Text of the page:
User Acceptance Testing – with FitNesse

FitNesse: FitNesse is a web server, a wiki and an automated testing tool for software. It is based on Ward Cunningham’s Framework for Integrated Test and is designed to support acceptance testing rather than unit testing in that it facilitates detailed readable description of system function.

FitNesse allows users of a developed system to enter specially formatted input (its format is accessible to non-programmers). This input is interpreted and tests are created automatically. These tests are then executed by the system and output is returned to the user. The advantage of this approach is very fast feedback from users. The developer of the system to be tested needs to provide some support (classes named “fixtures”, conforming to certain conventions).

FitNesse is written in Java (by Robert C. Martin and others). The program first supported only Java, but versions for several other languages have been added over time (C++, Python, Ruby, Delphi, C#, etc.). [Source: wikipedia]

Fitnesse Architecture:


FitNesse works by executing Wiki pages which call custom written Fixtures. Fixtures are a bridge between the Wiki pages and the System Under Test (SUT), which is the actual system to test. These Fixtures can be written in many programming languages like Java, C#, and Ruby.. Whenever a Wiki test is executed, the Fixtures works by calling the System Under Test (SUT) with the appropriate parameters, execute a piece of business logic in the software system, and pass the results (if any) of the SUT back to the Wiki front-end, which in turn will visually indicate if a test has passed or not.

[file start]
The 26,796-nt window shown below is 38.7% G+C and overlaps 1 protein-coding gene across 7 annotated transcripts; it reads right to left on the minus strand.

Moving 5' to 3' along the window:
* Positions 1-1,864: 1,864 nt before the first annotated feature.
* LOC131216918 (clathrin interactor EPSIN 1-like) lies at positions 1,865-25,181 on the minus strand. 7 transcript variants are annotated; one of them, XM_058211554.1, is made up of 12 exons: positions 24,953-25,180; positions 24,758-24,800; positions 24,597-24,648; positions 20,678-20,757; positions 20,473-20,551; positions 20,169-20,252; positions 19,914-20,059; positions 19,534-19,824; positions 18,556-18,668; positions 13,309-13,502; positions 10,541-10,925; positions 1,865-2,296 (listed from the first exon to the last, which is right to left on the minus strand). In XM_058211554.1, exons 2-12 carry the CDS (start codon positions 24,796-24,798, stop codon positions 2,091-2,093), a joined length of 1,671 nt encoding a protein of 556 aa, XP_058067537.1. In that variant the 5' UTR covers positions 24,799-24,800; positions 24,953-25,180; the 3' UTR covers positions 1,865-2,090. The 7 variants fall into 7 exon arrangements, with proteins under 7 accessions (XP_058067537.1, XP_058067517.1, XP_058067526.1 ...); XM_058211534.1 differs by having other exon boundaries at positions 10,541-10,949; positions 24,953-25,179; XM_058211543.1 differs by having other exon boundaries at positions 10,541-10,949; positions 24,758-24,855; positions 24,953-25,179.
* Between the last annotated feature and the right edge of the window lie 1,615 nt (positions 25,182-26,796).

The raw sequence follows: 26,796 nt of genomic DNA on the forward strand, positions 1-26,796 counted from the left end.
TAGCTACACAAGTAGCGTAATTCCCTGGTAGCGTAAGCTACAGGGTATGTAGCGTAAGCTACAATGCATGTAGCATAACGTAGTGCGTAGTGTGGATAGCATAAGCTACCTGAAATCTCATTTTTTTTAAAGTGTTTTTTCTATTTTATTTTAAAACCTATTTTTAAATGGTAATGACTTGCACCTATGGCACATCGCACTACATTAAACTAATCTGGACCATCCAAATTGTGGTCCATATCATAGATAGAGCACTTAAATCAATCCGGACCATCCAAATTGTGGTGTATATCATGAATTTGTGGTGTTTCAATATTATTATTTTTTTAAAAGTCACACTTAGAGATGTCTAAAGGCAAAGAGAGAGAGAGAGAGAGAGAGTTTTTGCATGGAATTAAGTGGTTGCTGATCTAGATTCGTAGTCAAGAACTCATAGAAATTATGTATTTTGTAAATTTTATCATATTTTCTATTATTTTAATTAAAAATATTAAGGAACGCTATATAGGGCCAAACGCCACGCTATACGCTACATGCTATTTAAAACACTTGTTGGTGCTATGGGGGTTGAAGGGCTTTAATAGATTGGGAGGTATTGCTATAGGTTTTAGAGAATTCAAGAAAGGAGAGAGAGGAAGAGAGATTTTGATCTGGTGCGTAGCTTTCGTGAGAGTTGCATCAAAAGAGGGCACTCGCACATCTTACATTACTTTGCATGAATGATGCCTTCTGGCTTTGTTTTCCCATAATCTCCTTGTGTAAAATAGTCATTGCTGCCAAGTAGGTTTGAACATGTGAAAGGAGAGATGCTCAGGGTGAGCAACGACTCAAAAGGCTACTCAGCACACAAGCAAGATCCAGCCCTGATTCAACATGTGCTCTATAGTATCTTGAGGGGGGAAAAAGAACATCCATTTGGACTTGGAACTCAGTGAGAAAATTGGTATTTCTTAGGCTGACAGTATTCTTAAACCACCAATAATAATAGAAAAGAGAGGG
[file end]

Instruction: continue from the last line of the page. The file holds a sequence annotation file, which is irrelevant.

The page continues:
FitNesse has two test systems, SLIM and FIT. FIT is the older test system, and is no longer actively developed. However, recent plans indicate that FIT might be further developed. Because of the complexity to maintain and support FIT on different platforms, SLIM was created. SLIM is a lightweight version of the FIT protocol. One of the design goals of SLIM was to easily port implementations to different languages. Also, in contrast to FIT, SLIM doesn’t require any dependencies on the FitNesse framework in the Fixtures code, which makes writing fixtures more easy. [Source:]

Installing process:

  • Download “fitnesse-standalone.jar” from  fitnesse-jar
  • Now you need to run the following command “java -jar fitnesse-standalone.jar -p 9090”

Some fitnesse command line options :

  1. -p {80}-
  2. -d {.}
  3. r <page root directory> {FitNesseRoot}
  4. l <log directory> {no logging}
  5. e <days> {14} Number of days before page versions expire
  6. o omit updates
  7. a {user:pwd | userfilename} enable authentication.
  8.  i Install only, then quit.
  9.  c <command> execute single command.

Where -p define the port number for running the wiki server.

Running this command will extract a folder and run the fitnesse server on port 9090.

  • Now go to your browser and go to http://localhost:9090/ you will see the fitnesse home page
  • Go to the location of the jar you will find a folder “FitnesseRoot” it’s the root folder where all the wiki pages, tests, test suits are going to be created

If you want to setup fitnesse from maven you need to add the followings in your maven project from –

Now here is a common example to create a sample test. (It’s the most common and famous example 🙂 )

Simple calculator program’s acceptance testing with ftinesse tool :

There are 3 phase to build up this test

  1. Wiki test page
  2. Fixture class
  3. System under test